Eight Giving Rituals for Your Family: Making the Most of Thanksgivukkah

American Gothikkah Thanksgivukkah poster; available from ModernTribe.com (click image to order)

by Stefanie Zelkind

From menurkeys to sweet potato latke recipes, there are many creative ways to celebrate this year’s unique overlap of Hanukkah and Thanksgiving. In an effort to move beyond the kitsch, I would like to offer some additional ideas for blending the Hanukkah tradition of giving with the Thanksgiving ideal of gratitude. Here are eight suggestions (sorry, I couldn’t resist) of how to use Thanksgivukkah as a launch pad for learning, giving, and values-based family activities.

  1. During Thanksgiving dinner, take a “gratitude break.” Ask everyone to take a moment to think about the best gift they have ever received (Was it a tangible gift? Was it an experience? What is a key lesson learned? Who gave it to you? What made it so special?) as well as the best gift they’ve ever given (To whom? Why did you give it?) Go around the table and share. You may just learn that your daughter’s favorite gift was that quiet morning you spent snuggling together on the couch, and not the iPod Touch you got her last Hanukkah.
  2. Make the tzedakah box the centerpiece on the table, and invite guests to give – a quarter, a dollar, or more – to a collective tzedakah pool. Over dessert, ask each guest to suggest an organization or cause to support and give a 60-second pitch explaining why it’s important. Then, talk about the different issues raised, hold a straw vote, and come to a shared decision about which organization(s) you’ll support. Don’t focus on the amount of money (although you may be surprised at how generous people are); it’s about the discussion and the feeling of giving together as a family. Thanks to my own family for creating and modeling this Thanksgiving tradition.
  3. Dedicate each night of Hanukkah to an organization that inspires you. After you light candles, share a bit about the organization’s work with your family. Visit the website together, read a brochure, describe an experience you had, then make a donation to support their efforts.
  4. If your family tradition is to give your children gifts each night, set aside one night as a night to “give to others.” Go to a toy store together and pick out a toy to donate to a local drive. You can present your children with pre-loaded giving cards, such as the ones DonorsChoose.org and Jchoice.org offer, and let them decide which project they want to support. Another approach is to find an age-appropriate, meaningful volunteer opportunity to allow them to give of their time and energy as well; DoSomething and VolunteenNation have great resources.
  5. Pull out the crayons, stickers, scissors, and glue for a make-your-own tzedakah box activity. For the artistically challenged, there are kits available online. As you decorate, talk about tzedakah, what it means to give Jewishly, and why it’s important. Drop the first coins in together as an opportunity to recite the Shehecheyanu blessing.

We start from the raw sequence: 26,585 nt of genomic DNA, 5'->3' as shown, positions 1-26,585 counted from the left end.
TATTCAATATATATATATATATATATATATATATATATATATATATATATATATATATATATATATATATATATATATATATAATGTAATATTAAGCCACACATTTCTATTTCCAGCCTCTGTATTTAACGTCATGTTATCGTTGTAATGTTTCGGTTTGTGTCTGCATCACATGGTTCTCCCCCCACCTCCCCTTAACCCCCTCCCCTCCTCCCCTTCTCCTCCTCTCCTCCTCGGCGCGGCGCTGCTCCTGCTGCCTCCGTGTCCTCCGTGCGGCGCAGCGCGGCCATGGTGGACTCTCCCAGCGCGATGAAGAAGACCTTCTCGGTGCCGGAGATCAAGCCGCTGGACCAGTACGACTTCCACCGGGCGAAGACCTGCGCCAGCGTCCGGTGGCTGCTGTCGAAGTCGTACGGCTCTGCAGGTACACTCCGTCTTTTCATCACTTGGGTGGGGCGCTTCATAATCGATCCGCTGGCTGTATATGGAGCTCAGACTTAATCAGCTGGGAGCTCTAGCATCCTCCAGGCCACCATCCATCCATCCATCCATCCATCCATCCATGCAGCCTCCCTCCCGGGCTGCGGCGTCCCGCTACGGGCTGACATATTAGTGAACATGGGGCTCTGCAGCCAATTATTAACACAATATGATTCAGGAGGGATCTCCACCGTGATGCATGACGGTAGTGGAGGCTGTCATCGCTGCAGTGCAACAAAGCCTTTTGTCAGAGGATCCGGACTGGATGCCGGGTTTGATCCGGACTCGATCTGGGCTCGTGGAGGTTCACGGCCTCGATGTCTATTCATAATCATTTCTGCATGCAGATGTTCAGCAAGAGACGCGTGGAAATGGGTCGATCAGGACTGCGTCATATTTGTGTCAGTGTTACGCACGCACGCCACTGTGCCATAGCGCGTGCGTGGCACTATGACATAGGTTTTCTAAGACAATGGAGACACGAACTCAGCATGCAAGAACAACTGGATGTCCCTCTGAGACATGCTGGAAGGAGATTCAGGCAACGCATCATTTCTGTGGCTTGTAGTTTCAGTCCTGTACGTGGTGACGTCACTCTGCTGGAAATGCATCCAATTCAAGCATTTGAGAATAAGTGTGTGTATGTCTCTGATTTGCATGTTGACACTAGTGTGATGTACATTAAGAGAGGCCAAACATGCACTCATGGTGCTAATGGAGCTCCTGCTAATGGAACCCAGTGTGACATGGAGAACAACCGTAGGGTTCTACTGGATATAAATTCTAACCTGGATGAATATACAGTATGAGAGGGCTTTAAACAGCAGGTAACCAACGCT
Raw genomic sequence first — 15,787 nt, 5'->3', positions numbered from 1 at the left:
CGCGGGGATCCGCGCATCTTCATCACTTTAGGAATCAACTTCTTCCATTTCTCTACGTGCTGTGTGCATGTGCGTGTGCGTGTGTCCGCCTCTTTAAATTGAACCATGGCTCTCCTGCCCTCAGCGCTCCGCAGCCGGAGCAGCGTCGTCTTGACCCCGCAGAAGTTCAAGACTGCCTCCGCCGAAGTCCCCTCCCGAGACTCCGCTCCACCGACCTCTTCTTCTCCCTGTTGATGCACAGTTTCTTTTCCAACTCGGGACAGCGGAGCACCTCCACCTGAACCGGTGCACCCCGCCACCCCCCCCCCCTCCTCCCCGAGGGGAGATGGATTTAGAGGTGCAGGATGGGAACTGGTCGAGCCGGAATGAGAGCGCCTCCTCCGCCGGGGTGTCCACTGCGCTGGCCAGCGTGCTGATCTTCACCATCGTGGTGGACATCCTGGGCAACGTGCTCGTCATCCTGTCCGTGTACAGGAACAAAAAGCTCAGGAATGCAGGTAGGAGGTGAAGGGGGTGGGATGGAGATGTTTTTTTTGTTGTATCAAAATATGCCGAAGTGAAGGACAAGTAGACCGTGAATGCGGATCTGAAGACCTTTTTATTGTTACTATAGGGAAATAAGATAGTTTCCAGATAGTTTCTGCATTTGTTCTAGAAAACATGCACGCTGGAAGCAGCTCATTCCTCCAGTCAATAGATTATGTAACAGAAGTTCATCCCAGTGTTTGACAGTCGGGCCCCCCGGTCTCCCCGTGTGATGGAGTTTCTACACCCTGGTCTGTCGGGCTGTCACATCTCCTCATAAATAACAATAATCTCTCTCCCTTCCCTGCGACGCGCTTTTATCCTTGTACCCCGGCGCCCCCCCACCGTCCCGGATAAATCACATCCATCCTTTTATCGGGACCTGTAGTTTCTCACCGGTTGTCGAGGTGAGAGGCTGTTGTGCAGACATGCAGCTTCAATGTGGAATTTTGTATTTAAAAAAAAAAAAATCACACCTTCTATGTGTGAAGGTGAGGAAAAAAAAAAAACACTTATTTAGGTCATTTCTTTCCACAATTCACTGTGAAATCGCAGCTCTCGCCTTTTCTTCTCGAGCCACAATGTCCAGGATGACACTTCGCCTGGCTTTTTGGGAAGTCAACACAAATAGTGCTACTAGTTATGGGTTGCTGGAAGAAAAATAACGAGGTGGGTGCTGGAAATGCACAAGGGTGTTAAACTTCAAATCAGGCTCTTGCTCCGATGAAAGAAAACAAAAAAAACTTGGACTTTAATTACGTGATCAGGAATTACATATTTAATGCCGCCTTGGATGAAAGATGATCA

6. Another gift idea: Books! Read about giving, tzedakah, and philanthropy. Check out these tzedakah-related books for younger kids from PJ Library and these for older kids and adults.
  7. Watch a movie with a philanthropic message, like Pay it Forward or The Pursuit of Happyness, and talk about its key messages. Here’s a full list of movies and discussion questions, along with some other great activities for raising philanthropic kids.
  8. Unlike Thanksgivukkah, giving should occur more than once every 70,000 years. Use the holiday as a chance to make a long-term commitment by setting out a course for ongoing giving. Open up a donor-advised fund for your child through your local Jewish federation or community foundation. Encourage your teen to join a teen foundation board at your synagogue, JCC, federation, or summer camp. Establish a giving tradition that works for your family (put money in the tzedakah box every week? give a portion of allowance to tzedakah? make an annual gift alongside a family day of volunteering over winter break?).

Although Thanksgiving and Hanukkah won’t meet again in our lifetimes, each holiday on its own is a chance to the think about the gifts we give and the gifts we’ve been given. Many of these ideas can be applied beyond the rare Thanksgivukkah occurrence. What ideas do you have for exploring philanthropy with your family? Share your suggestions in the comments section below.

Stefanie Zelkind serves as the Director of the Jewish Teen Funders Network, a growing community of teen philanthropy program professionals. She also serves as mommy to two-year-old Ari, who can’t wait to celebrate this once-in-a-lifetime holiday mashup. Stefanie can be reached at stefanie@jtfn.org